By: J.H. Williams III & W. Haden Blackman (story), Trevor McCarthy (art), Sandu Florea & Derek Fridolfs (finishes), Guy Major (colors)
The Story: If you’re gonna go after Batman, you might as well make it worth his time.
The Review: I’m afraid we can’t get down to business until we discuss to some extent the circumstances leading to Williams-Blackman’s impending departure. After sorting through all the various accounts of what happened, the whole controversy boils down to this: frustrated by regular, oft-times sudden editorial interference and a mandate that Kate Kane cannot marry, Williams-Blackman chose not to continue a story that was increasingly no longer their own.
Since I don’t know the specifics behind the other editorial mandates reported of, I won’t comment on those. At any rate, editor-creator tensions are old hat for mainstream comics, and by and large, it’s often impossible to tell exactly when and how they affect any given series. Only on these rare occasions when a writer airs his grievances publicly do we get real evidence of how an intended storyline gets thrown off course or stonewalled by a decree from above.
In regards to the specific restriction on Batwoman, DC co-publisher Dan Didio justifies the decision to prevent Kate’s marriage on two grounds: to keep romantic storylines open for the still young character and because members of the Bat-family shouldn’t have happy personal lives.
I can understand, even support the first point. Kate’s marriage proposal did seem to come from out of nowhere, especially given how brief her relationship with Maggie was in context of the title’s own history. Nonetheless, Williams-Blackman made that choice and have made it a convincing one across subsequent issues. I’d even say that the storytelling argument against marriage holds little water in a DCU where only Aquaman and Mera remain hitched. There’s plenty of room for married folk to tell their stories.
Didio’s second point is, to put it in legal terms, arbitrary and capricious. It contradicts in every way the rationale of the first in that it closes off and limits the storytelling potential for the characters entirely. The rule is so broad that it makes you wonder how many recent events (e.g. Batgirl’s “murder” of her brother and the attack on new flame Ricky, the death of Damian Wayne, Nightwing’s capture and unmasking by the Crime Syndicate) are the result of that very edict. Besides being pointless and nonsensical, the no-happy-personal-lives rule just seems cruel to characters who have given up so much already.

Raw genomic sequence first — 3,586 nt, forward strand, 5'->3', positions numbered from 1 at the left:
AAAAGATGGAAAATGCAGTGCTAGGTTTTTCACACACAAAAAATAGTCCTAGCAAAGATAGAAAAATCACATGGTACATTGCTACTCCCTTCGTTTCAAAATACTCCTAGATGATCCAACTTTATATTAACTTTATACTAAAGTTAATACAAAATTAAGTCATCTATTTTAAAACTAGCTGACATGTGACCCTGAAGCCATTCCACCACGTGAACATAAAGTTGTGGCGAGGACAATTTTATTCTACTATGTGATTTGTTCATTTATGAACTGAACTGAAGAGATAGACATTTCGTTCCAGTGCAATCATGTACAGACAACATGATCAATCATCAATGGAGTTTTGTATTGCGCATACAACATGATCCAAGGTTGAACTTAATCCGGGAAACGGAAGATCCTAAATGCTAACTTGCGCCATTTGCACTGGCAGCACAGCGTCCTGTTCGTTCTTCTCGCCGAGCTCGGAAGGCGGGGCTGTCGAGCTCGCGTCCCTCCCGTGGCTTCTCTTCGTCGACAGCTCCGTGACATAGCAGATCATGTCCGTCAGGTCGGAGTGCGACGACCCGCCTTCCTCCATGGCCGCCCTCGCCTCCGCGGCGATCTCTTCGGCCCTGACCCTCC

With all that in mind, no wonder Williams-Blackman decided they wanted off this title. Why bother pushing Batwoman to grow as a person and a hero if she’s doomed to never be rewarded with any kind of lasting happiness? She might as well die young at Batman’s hand now, since there’s not much else to live for. Indeed, it does seem like Williams-Blackman have decided to throw reason to the wind as Kate continues to fight her counterpart even though the need to do so pretty much went away once Batman knocked out Bones with a well-placed Bat-grenade. You can only imagine that she presses on simply to see if she can do the impossible and defeat him, but since she’s already resorted to “treachery” in this battle, her victory would be empty anyway
Besides that, she’s lost a great deal of her credentials as a hero by being the origin of Chase’s plan to unleash chaos on Gotham by unleashing a multitude of Batman’s rogues just to lure him out of hiding. Even Williams-Blackman recognize the insanity of this whole affair, as Kate muses, “I’m going to owe Gotham a lifetime of service to make up for this stunt, but if anyone gets hurt or killed…I don’t think I could put on the uniform again.” Sure, the other members of the Bat-family come out of the woodwork to staunch the damage, but that doesn’t mitigate Kate’s complicity in all this.
Now that you know Williams-Blackman are basically throwing up their hands as they finish out what has turned out to be their final arc, it makes you suspect every defect of the issue as a consequence of their exasperation: Maggie and Chase’s entirely too exposed and obvious confrontation in GCPD headquarters (with Bullock witnessing); Bette’s all-too-easy romp through the D.E.O. facility housing her cousin; the total absurdity of Batman threatening Bane with an anti-Venom laxative, dosing him anyway, but still getting the intel he needs even though Bane would never squeal if he’s already screwed as he is.
Even the usually superb art suffers, indicating that McCarthy probably had to whip up a whole bunch of new pages to serve the last-minute direction change in the arc. This necessitates the first finishers we’ve ever seen working on McCarthy’s figures, which leads to some fairly weak-sauce visuals towards the end of the issue when Fridolfs takes over. Instead of McCarthy’s confident, you get these fragile replacements that can barely bear the weight of Major’s rich colors. The figures themselves look like rough outlines, more thumbnails than anything else; looking at the panel of Bette and Beth kneeling across from each other, you wonder if Major didn’t just receive a doodle to color over rather than a finished product.
Conclusion: Even ignoring the damning editorial mandates awaiting the future of this series, the current issue suffers from poorly sold scenes and slipshod art, though the general outline of the plot remains sound.
– Minhquan Nguyen
Some Musings: – So tell me, Chase, does the pain a father inflicts on his daughter with his costumed antics outweigh the pain inflicted by the release of several homicidal maniacs and martial law?